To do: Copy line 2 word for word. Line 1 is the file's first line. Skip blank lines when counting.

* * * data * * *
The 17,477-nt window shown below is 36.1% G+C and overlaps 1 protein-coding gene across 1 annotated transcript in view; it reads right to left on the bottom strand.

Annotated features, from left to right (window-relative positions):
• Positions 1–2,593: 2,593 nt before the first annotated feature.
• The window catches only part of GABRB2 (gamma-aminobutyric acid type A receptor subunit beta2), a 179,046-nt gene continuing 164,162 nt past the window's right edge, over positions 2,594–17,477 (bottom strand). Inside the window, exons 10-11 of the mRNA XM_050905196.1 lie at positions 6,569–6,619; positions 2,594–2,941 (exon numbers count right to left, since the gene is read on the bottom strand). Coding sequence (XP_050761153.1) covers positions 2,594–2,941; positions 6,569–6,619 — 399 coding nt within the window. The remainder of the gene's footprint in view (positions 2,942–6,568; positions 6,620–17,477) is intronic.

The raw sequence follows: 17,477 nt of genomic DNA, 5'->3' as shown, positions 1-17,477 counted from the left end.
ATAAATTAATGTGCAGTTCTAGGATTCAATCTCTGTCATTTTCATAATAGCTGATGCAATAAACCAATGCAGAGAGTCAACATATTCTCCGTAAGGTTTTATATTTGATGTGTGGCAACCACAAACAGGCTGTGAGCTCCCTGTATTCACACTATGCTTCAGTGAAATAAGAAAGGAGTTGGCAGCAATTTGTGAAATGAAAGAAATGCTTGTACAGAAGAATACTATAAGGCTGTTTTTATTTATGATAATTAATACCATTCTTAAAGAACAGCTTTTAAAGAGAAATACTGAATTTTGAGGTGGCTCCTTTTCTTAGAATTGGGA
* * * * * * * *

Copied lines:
Annotated features, from left to right (window-relative positions):